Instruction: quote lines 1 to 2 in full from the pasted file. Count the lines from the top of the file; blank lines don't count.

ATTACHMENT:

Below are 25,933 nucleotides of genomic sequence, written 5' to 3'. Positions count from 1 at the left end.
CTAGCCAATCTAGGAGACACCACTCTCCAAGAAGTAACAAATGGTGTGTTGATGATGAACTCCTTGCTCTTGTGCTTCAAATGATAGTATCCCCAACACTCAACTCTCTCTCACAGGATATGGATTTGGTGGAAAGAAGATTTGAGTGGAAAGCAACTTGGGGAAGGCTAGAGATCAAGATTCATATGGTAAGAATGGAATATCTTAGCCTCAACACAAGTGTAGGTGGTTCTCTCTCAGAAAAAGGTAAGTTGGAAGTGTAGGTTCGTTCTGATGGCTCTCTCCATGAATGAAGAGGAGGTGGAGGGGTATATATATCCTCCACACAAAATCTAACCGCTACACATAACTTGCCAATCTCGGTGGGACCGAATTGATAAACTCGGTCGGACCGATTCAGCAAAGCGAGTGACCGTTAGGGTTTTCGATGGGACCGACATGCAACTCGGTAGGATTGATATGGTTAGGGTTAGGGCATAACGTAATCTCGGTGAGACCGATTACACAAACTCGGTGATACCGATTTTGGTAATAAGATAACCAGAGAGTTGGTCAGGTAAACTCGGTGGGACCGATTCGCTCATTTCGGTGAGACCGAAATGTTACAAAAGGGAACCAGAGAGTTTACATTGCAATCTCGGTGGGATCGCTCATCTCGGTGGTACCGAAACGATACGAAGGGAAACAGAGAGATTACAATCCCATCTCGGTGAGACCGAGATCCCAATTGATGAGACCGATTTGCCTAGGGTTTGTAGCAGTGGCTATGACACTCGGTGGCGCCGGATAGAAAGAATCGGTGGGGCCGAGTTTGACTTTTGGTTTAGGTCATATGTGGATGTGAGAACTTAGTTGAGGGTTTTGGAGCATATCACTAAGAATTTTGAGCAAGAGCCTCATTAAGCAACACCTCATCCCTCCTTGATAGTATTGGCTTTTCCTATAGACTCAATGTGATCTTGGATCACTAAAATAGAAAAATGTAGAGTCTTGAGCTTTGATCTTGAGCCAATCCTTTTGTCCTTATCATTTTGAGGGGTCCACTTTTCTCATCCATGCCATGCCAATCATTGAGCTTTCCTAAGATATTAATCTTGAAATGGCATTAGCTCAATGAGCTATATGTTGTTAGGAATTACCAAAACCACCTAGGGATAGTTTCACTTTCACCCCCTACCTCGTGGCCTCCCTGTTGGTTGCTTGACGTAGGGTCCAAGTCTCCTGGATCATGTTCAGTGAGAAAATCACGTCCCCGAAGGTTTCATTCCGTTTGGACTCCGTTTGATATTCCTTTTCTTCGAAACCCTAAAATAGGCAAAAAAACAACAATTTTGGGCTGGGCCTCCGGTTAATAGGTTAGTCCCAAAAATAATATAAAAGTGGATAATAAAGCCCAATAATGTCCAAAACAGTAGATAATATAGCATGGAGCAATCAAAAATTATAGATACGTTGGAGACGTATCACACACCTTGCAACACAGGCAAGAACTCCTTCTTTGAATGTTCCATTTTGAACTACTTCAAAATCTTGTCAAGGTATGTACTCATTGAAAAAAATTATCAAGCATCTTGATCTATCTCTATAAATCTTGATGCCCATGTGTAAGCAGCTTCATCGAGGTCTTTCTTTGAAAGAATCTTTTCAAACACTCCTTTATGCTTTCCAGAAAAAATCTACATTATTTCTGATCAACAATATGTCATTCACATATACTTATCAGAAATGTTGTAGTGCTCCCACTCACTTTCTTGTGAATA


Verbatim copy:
Below are 25,933 nucleotides of genomic sequence, written 5' to 3'. Positions count from 1 at the left end.
CTAGCCAATCTAGGAGACACCACTCTCCAAGAAGTAACAAATGGTGTGTTGATGATGAACTCCTTGCTCTTGTGCTTCAAATGATAGTATCCCCAACACTCAACTCTCTCTCACAGGATATGGATTTGGTGGAAAGAAGATTTGAGTGGAAAGCAACTTGGGGAAGGCTAGAGATCAAGATTCATATGGTAAGAATGGAATATCTTAGCCTCAACACAAGTGTAGGTGGTTCTCTCTCAGAAAAAGGTAAGTTGGAAGTGTAGGTTCGTTCTGATGGCTCTCTCCATGAATGAAGAGGAGGTGGAGGGGTATATATATCCTCCACACAAAATCTAACCGCTACACATAACTTGCCAATCTCGGTGGGACCGAATTGATAAACTCGGTCGGACCGATTCAGCAAAGCGAGTGACCGTTAGGGTTTTCGATGGGACCGACATGCAACTCGGTAGGATTGATATGGTTAGGGTTAGGGCATAACGTAATCTCGGTGAGACCGATTACACAAACTCGGTGATACCGATTTTGGTAATAAGATAACCAGAGAGTTGGTCAGGTAAACTCGGTGGGACCGATTCGCTCATTTCGGTGAGACCGAAATGTTACAAAAGGGAACCAGAGAGTTTACATTGCAATCTCGGTGGGATCGCTCATCTCGGTGGTACCGAAACGATACGAAGGGAAACAGAGAGATTACAATCCCATCTCGGTGAGACCGAGATCCCAATTGATGAGACCGATTTGCCTAGGGTTTGTAGCAGTGGCTATGACACTCGGTGGCGCCGGATAGAAAGAATCGGTGGGGCCGAGTTTGACTTTTGGTTTAGGTCATATGTGGATGTGAGAACTTAGTTGAGGGTTTTGGAGCATATCACTAAGAATTTTGAGCAAGAGCCTCATTAAGCAACACCTCATCCCTCCTTGATAGTATTGGCTTTTCCTATAGACTCAATGTGATCTTGGATCACTAAAATAGAAAAATGTAGAGTCTTGAGCTTTGATCTTGAGCCAATCCTTTTGTCCTTATCATTTTGAGGGGTCCACTTTTCTCATCCATGCCATGCCAATCATTGAGCTTTCCTAAGATATTAATCTTGAAATGGCATTAGCTCAATGAGCTATATGTTGTTAGGAATTACCAAAACCACCTAGGGATAGTTTCACTTTCACCCCCTACCTCGTGGCCTCCCTGTTGGTTGCTTGACGTAGGGTCCAAGTCTCCTGGATCATGTTCAGTGAGAAAATCACGTCCCCGAAGGTTTCATTCCGTTTGGACTCCGTTTGATATTCCTTTTCTTCGAAACCCTAAAATAGGCAAAAAAACAACAATTTTGGGCTGGGCCTCCGGTTAATAGGTTAGTCCCAAAAATAATATAAAAGTGGATAATAAAGCCCAATAATGTCCAAAACAGTAGATAATATAGCATGGAGCAATCAAAAATTATAGATACGTTGGAGACGTATCACACACCTTGCAACACAGGCAAGAACTCCTTCTTTGAATGTTCCATTTTGAACTACTTCAAAATCTTGTCAAGGTATGTACTCATTGAAAAAAATTATCAAGCATCTTGATCTATCTCTATAAATCTTGATGCCCATGTGTAAGCAGCTTCATCGAGGTCTTTCTTTGAAAGAATCTTTTCAAACACTCCTTTATGCTTTCCAGAAAAAATCTACATTATTTCTGATCAACAATATGTCATTCACATATACTTATCAGAAATGTTGTAGTGCTCCCACTCACTTTCTTGTGAATA